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Japan Machinery Orders Rise Less Than Expected

Japanese machinery orders rose less than expected in April from March, doing little to dispel worries that corporate capital spending may be losing steam.

The data also did little to ease market speculation that the Bank of Japan could raise rates in August, with euroyen futures falling to a 10-year low and the benchmark 10-year bond yield hitting a 10-month high after the numbers.

Separate data put out by the Bank of Japan showed that bank lending rose 0.9% in May from a year earlier, the same pace of growth as in April.

Core private-sector machinery orders, a highly volatile series regarded as a leading indicator of capital spending, rose 2.2% in April from the previous month, government data showed on Friday.

That was a slower pace of increase than economists' median forecast for a 4.5% rise and followed a 4.5% decline in March.

"Orders didn't bounce back as strongly as we expected from their sharp declines in February and March. The trend for capital spending isn't very strong," said Noriaki Haseyama, an economist at Dai-ichi Life Research Institute. "But other data on capital expenditure has not been that weak, so I think corporate spending will remain firm," he said.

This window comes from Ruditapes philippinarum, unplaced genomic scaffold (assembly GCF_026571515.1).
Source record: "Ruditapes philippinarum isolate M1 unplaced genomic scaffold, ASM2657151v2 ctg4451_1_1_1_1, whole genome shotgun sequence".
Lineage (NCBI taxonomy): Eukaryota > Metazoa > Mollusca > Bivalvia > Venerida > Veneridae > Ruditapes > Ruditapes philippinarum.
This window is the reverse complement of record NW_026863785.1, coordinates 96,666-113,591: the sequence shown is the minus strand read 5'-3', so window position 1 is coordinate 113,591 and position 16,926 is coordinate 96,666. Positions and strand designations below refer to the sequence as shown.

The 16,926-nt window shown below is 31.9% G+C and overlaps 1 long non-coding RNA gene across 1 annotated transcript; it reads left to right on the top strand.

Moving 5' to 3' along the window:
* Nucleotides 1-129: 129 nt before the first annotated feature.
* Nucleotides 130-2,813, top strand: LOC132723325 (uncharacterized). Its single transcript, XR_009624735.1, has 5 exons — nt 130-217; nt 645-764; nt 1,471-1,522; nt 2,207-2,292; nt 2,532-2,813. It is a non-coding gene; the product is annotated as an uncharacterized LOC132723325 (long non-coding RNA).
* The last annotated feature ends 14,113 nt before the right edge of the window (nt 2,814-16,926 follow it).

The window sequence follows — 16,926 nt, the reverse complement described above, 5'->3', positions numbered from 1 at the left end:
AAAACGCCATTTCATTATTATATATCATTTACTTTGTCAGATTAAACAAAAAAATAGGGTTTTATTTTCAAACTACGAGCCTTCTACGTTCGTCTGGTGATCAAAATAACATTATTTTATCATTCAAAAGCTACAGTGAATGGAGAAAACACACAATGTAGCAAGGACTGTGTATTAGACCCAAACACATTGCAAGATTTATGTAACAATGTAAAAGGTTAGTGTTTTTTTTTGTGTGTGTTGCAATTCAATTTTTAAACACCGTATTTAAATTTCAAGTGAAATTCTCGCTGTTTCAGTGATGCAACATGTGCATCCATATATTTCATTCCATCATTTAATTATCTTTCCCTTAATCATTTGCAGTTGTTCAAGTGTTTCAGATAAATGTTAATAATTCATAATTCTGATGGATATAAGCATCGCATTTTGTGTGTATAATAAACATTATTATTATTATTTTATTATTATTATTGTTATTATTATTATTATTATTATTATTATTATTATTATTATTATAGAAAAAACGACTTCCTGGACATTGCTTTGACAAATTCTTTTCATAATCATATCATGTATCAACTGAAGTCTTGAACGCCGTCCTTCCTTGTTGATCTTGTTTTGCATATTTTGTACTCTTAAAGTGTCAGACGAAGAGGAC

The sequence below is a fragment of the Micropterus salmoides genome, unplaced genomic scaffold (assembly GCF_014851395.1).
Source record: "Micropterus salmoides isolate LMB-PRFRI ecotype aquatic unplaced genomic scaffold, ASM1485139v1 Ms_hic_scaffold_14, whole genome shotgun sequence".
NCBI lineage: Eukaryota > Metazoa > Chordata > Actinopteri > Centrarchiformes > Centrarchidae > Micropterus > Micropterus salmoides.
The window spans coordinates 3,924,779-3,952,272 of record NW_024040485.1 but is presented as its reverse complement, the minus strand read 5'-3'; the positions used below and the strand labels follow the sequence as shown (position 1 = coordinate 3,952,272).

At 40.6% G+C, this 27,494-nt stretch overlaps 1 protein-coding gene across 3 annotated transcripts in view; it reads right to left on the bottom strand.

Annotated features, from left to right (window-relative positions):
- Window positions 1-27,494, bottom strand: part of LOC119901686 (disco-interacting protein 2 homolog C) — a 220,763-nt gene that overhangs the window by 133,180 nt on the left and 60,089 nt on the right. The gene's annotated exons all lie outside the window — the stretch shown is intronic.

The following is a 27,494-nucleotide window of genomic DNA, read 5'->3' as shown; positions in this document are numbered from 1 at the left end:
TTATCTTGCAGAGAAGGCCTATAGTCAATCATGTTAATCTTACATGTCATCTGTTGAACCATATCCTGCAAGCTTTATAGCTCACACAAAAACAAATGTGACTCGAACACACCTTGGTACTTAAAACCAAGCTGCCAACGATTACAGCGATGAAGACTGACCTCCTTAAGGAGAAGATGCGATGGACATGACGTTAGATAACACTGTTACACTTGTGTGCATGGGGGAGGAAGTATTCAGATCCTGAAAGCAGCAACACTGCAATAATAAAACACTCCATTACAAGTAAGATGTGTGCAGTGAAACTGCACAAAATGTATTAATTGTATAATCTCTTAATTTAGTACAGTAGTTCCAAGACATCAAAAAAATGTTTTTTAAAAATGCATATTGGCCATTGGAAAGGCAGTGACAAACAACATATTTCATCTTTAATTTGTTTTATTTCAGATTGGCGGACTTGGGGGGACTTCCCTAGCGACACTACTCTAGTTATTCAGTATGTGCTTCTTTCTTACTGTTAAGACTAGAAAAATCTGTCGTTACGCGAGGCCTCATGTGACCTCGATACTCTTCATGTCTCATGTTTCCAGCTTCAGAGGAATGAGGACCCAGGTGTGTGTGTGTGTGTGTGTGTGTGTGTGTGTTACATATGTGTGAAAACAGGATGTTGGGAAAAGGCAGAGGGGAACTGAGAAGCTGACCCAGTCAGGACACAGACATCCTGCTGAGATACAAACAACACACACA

The data hurt share prices, with Tokyo's Nikkei 225 Average falling sharply in the morning session.

But a sharp overnight rise in U.S. Treasuries yields sent the benchmark 10-year Japanese government bond yields up to 1.920%, a 10-month high. The lead December euroyen futures fell to a 10-year low below 98.930, down five basis points on the day, after the data's release.

Compared with a year earlier, core orders, which exclude those for ships and machinery at electric power firms, fell 9.0% in April, against a median forecast for a 7.1% decline.

The machinery orders data last month showed manufacturers were expecting orders to fall 11.8% in April-June from the previous quarter, fueling concerns about slowing growth in capital expenditure.

But other recent data has suggested that capital spending -- a major engine of the economy -- is holding up well.

A corporate survey released by the Ministry of Finance on Monday showed capital spending grew more than expected in January-March to mark a record high, bolstering expectations of a rate hike in August.

The BOJ has said it will need to gradually raise interest rates from current low levels in line with the nation's steady economic expansion, already the longest in the postwar era.

Many market players now expect the BOJ to raise rates in August. The central bank raised the key interest rate to a decade-high 0.50% from 0.25% in February, following its first rate hike in six years last July.